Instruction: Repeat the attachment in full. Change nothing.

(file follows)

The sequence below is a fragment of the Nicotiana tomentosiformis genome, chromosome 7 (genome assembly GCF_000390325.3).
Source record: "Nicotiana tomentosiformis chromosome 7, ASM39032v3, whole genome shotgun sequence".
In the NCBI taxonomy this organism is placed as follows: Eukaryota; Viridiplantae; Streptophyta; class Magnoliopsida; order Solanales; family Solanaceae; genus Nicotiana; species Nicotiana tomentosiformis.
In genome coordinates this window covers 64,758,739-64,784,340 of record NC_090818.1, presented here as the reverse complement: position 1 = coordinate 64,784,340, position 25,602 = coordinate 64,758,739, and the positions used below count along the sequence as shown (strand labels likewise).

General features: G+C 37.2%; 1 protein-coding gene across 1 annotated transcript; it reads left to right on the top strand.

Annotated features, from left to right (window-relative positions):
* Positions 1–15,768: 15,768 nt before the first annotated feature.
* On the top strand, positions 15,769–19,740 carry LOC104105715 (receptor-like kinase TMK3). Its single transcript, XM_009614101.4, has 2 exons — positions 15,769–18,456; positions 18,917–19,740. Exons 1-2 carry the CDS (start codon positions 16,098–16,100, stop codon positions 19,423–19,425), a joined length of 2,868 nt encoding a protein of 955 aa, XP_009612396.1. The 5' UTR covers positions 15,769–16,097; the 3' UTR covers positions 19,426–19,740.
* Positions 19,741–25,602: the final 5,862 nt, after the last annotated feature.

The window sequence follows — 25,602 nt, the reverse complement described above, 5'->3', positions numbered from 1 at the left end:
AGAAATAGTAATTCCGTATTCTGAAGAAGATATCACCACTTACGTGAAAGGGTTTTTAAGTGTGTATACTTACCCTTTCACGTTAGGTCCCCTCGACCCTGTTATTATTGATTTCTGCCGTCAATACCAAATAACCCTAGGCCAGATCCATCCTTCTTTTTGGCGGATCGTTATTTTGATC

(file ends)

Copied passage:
The sequence below is a fragment of the Nicotiana tomentosiformis genome, chromosome 7 (genome assembly GCF_000390325.3).
Source record: "Nicotiana tomentosiformis chromosome 7, ASM39032v3, whole genome shotgun sequence".
In the NCBI taxonomy this organism is placed as follows: Eukaryota; Viridiplantae; Streptophyta; class Magnoliopsida; order Solanales; family Solanaceae; genus Nicotiana; species Nicotiana tomentosiformis.
In genome coordinates this window covers 64,758,739-64,784,340 of record NC_090818.1, presented here as the reverse complement: position 1 = coordinate 64,784,340, position 25,602 = coordinate 64,758,739, and the positions used below count along the sequence as shown (strand labels likewise).

General features: G+C 37.2%; 1 protein-coding gene across 1 annotated transcript; it reads left to right on the top strand.

Annotated features, from left to right (window-relative positions):
* Positions 1–15,768: 15,768 nt before the first annotated feature.
* On the top strand, positions 15,769–19,740 carry LOC104105715 (receptor-like kinase TMK3). Its single transcript, XM_009614101.4, has 2 exons — positions 15,769–18,456; positions 18,917–19,740. Exons 1-2 carry the CDS (start codon positions 16,098–16,100, stop codon positions 19,423–19,425), a joined length of 2,868 nt encoding a protein of 955 aa, XP_009612396.1. The 5' UTR covers positions 15,769–16,097; the 3' UTR covers positions 19,426–19,740.
* Positions 19,741–25,602: the final 5,862 nt, after the last annotated feature.

The window sequence follows — 25,602 nt, the reverse complement described above, 5'->3', positions numbered from 1 at the left end:
AGAAATAGTAATTCCGTATTCTGAAGAAGATATCACCACTTACGTGAAAGGGTTTTTAAGTGTGTATACTTACCCTTTCACGTTAGGTCCCCTCGACCCTGTTATTATTGATTTCTGCCGTCAATACCAAATAACCCTAGGCCAGATCCATCCTTCTTTTTGGCGGATCGTTATTTTGATC